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At what point do you tell a kid Santa isn't real?

Posted by on Dec. 9, 2013 at 1:27 AM
  • 64 Replies
SD is 13, but due to developmental delays related to a birth disorder she's not developmentally 13. She's 2 years behind her age group in school, she's in 6th grade.

SD still believes in Santa. The other say when it was just DH, SD, and me DH asked her if she believed in Santa. She said she did and was really confused as to why DH would ask.

Later on DH asked me if I thought he should tell her the truth or not. I'm torn. DS will be 11 next month, he stopped believing last year. With SD's delays its quite likely that she'll continue to believe for a long time, or until kids at school talk about it.

DH wants to tell her the truth. I just don't know.

Also, in case this matters, DH is CP. BM isn't super involved. She has EOWE, but gives up about 80-90% of her visits to either us or BM's mom. BM spends about 12-16 hours a month with SD (time spent in the car driving too and from BM's mom's house).
by on Dec. 9, 2013 at 1:27 AM
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Replies (1-10):
HopesNDreams
by Silver Member on Dec. 9, 2013 at 4:20 AM
Oh! This is so hard! We had this decision to make with DS who has Asperger's.

First, this is a talk for AFTER Christmas, not before. Whatever is believed or not believed needs to stay in place for this holiday - don't ruin it. Second, our decision was based on life outcome and interaction with peers. If this was something that was going to be discussed with peers and would result in teasing, then some age appropriate Santa talks needed to happen. However, I had no desire to 'out' Santa. I felt that was mean.

We just spent started having a lot of realistic talking about gift buying, present delivering, logic of 'do you think that could happen' with Santa lore and such over the next year. We gently guided him to his own conclusion.
gmoen1977
by on Dec. 9, 2013 at 7:06 AM

Let her continue, the 11 yr old may know but explain to him that for now he will still get things from Santa so the other child can keep up the feeling.  It will come out on its own and may take a few more yrs.  maybe in yrs future could start a tradition of Santa always bringing a trinket or Jammie's for fun and the gifts are always from you.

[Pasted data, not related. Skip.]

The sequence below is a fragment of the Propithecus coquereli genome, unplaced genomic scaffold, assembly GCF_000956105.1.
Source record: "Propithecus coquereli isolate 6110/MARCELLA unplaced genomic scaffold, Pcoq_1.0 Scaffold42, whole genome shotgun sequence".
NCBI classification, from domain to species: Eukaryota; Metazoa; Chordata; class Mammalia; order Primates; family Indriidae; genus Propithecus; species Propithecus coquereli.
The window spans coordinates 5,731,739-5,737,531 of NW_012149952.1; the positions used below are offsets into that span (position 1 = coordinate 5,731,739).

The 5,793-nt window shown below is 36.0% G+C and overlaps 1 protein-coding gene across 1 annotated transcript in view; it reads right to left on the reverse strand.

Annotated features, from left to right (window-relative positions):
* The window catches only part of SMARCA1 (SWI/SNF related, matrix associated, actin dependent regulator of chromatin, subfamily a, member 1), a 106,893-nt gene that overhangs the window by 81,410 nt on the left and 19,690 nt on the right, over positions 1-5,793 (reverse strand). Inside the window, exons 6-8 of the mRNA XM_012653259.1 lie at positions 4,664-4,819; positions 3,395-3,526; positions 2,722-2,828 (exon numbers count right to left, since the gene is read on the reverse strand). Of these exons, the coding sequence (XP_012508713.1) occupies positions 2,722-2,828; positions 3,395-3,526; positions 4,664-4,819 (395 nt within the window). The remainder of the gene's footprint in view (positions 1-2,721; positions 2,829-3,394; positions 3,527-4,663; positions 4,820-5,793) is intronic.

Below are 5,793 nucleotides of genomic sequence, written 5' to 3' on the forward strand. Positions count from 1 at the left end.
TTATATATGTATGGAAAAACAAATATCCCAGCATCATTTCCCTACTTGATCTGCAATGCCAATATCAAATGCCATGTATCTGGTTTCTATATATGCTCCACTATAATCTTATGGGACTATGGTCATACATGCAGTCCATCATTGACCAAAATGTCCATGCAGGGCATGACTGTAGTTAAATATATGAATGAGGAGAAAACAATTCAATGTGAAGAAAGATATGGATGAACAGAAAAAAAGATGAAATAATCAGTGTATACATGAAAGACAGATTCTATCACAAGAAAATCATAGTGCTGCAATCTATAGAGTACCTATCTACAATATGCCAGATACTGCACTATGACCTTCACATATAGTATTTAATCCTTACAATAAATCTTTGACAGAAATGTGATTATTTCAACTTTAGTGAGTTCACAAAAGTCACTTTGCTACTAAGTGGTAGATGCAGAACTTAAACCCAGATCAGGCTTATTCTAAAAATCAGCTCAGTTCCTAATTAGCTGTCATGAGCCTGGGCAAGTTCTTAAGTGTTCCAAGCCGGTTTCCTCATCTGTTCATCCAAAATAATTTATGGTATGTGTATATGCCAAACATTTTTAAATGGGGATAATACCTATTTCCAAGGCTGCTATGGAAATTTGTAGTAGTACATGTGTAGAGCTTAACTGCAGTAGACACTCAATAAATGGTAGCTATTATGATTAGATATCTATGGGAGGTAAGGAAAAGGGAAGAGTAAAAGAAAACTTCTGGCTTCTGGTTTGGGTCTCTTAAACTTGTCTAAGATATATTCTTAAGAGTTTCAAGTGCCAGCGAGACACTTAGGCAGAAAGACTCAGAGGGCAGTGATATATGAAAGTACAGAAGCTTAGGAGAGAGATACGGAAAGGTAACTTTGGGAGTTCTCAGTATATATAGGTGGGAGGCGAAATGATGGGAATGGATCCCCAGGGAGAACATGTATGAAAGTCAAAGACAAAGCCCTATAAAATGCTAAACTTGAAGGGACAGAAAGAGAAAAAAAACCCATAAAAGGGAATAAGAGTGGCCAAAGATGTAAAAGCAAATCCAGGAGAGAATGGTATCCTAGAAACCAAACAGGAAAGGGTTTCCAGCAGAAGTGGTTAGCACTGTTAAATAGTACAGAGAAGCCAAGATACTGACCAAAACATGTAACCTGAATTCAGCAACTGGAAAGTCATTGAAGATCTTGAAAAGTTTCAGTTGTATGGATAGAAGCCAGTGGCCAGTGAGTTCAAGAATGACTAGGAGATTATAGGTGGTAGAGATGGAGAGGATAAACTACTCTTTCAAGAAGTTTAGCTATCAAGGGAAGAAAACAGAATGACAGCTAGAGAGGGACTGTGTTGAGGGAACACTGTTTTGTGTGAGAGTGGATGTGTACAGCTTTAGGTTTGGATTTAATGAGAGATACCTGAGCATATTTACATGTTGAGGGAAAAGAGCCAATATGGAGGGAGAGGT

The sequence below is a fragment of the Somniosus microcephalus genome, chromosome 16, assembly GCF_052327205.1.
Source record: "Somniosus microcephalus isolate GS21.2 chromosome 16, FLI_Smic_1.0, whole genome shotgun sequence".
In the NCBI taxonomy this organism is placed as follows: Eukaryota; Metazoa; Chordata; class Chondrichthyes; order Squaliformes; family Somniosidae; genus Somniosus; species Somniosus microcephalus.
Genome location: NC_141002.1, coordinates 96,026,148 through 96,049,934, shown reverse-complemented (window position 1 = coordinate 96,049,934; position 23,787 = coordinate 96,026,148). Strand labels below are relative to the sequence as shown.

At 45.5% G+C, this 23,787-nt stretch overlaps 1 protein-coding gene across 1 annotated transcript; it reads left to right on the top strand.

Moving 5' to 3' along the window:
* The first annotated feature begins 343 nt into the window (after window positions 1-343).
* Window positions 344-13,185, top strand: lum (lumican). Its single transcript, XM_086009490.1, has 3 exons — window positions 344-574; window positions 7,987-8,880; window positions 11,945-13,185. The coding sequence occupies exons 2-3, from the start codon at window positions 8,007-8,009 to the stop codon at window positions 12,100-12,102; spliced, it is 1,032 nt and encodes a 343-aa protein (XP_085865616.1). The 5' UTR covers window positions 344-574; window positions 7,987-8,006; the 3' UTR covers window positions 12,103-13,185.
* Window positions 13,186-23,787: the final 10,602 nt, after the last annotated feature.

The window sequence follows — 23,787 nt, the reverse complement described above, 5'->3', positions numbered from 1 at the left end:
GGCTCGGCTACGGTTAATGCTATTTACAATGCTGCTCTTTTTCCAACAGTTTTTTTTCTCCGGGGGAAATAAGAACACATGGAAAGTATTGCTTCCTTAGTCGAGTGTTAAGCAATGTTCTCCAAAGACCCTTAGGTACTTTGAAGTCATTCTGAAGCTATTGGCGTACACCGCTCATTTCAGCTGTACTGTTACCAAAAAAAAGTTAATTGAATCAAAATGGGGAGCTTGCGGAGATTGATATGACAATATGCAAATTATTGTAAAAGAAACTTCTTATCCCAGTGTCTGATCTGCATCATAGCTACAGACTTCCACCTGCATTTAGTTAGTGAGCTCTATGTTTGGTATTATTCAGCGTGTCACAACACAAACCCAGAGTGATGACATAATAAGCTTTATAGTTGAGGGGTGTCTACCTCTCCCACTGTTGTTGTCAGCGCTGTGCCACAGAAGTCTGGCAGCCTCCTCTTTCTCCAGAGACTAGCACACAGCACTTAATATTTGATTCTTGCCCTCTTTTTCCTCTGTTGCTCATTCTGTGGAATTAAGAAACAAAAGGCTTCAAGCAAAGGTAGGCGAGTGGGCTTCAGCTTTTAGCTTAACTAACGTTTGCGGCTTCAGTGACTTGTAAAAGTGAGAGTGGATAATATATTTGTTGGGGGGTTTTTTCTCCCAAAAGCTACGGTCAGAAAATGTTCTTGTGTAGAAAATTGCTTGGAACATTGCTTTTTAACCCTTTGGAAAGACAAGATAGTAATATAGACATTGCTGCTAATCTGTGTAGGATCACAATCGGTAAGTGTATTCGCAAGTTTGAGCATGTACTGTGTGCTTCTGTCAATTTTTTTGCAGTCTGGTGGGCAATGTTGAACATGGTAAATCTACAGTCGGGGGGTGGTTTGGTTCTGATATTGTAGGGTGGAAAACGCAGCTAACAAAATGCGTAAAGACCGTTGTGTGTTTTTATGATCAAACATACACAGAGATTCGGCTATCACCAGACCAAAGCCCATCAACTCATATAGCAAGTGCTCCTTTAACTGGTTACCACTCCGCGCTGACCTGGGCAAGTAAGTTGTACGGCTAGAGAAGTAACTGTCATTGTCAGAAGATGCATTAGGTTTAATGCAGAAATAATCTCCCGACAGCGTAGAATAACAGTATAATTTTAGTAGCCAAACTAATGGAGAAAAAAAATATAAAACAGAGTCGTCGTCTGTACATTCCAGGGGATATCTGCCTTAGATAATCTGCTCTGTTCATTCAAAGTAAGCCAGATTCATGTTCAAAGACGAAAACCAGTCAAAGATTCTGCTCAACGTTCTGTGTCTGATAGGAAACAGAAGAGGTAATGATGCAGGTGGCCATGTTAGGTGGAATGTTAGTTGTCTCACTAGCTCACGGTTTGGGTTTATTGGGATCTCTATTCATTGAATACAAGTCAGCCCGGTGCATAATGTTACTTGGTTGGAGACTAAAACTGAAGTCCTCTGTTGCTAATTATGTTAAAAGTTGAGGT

mb1111
by on Dec. 9, 2013 at 8:34 AM
1 mom liked this

I personally would side with DH and just tell her, but I don't care for doing the Santa Claus thing at all.  I only go along with it for my SS because his mom and dad started it and I don't want to be the one to tell him the bad news.

kellynh
by Kelly on Dec. 9, 2013 at 8:41 AM

I never had to tell my older two. Kids at school talk about it. I have heard of other people using the, "Yes Virginia, there is a Santa Claus." To explain the manic of Christmas without the belief that Santa rides in a sleigh. 

PumpkinSpice8
by Silver Member on Dec. 9, 2013 at 8:42 AM
1 mom liked this
Personally, I'd let her keep believing. I'm a big fan of keeping the magic going for as long as a child wants. And as a parent of a SNs child (and one who will have the same issue you are having) I'm going to let my own child ride the Santa train until she choses not to believe.

GlockMom
by Platinum Member on Dec. 9, 2013 at 9:33 AM


Quoting PumpkinSpice8: Personally, I'd let her keep believing. I'm a big fan of keeping the magic going for as long as a child wants. And as a parent of a SNs child (and one who will have the same issue you are having) I'm going to let my own child ride the Santa train until she choses not to believe.

I agree.  I let my kids believe as long as they wanted (or TOLD me they believed).  I think that your SD has enough on her right now that having Santa to look forward to and get joy from is needed.  I wouldn't tell her, let her have it as long as possible.

LyndaLoo78
by Skeletor on Dec. 9, 2013 at 10:08 AM


Quoting PumpkinSpice8: Personally, I'd let her keep believing. I'm a big fan of keeping the magic going for as long as a child wants. And as a parent of a SNs child (and one who will have the same issue you are having) I'm going to let my own child ride the Santa train until she choses not to believe.

I agree with this as a parent of non-SN children.  As long as they want to believe, I will allow it.  

My ODD is 8, by the time I was her age I had figured out there Santa was not a real, flesh and blood person.  She has not, and in fact would probably argue with you his existance until you just relented and said he was real just to get her to hush up.  LOL  

I think about the kids growing up and not believing and I have to be quite frank, it makes a little sad.  I think the cessation of the belief in Santa, the Tooth Fairy, the Easter Bunny, et. al., signals the end an important stage of childhood.  While I know time marches on, I want my children to hold firmly to this innocent belief system for as long as possible.  Yes, reality is inevitable, but they will far long living the realities of life than they will ever live with their innocent belief of Santa Clause.  

ChelseNichole
by Chelse on Dec. 9, 2013 at 10:33 AM
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I think kids should believe as long as they can... so I would say when she comes home from school one day and says Sally said Santa isnt real...then maybe have the talk with her.

Frustrated10
by Bronze Member on Dec. 9, 2013 at 10:43 AM

Why would you take that away from her? Let her be a child for as long as she wants. Nobody should take that away from any child. Geez.

CrunchMaMaBear
by Queen Crunch on Dec. 9, 2013 at 10:52 AM
personal parental decision. I will not be teaching my daughter,2, about santa because we are Christians and want her to know the real meaning of Christmas.
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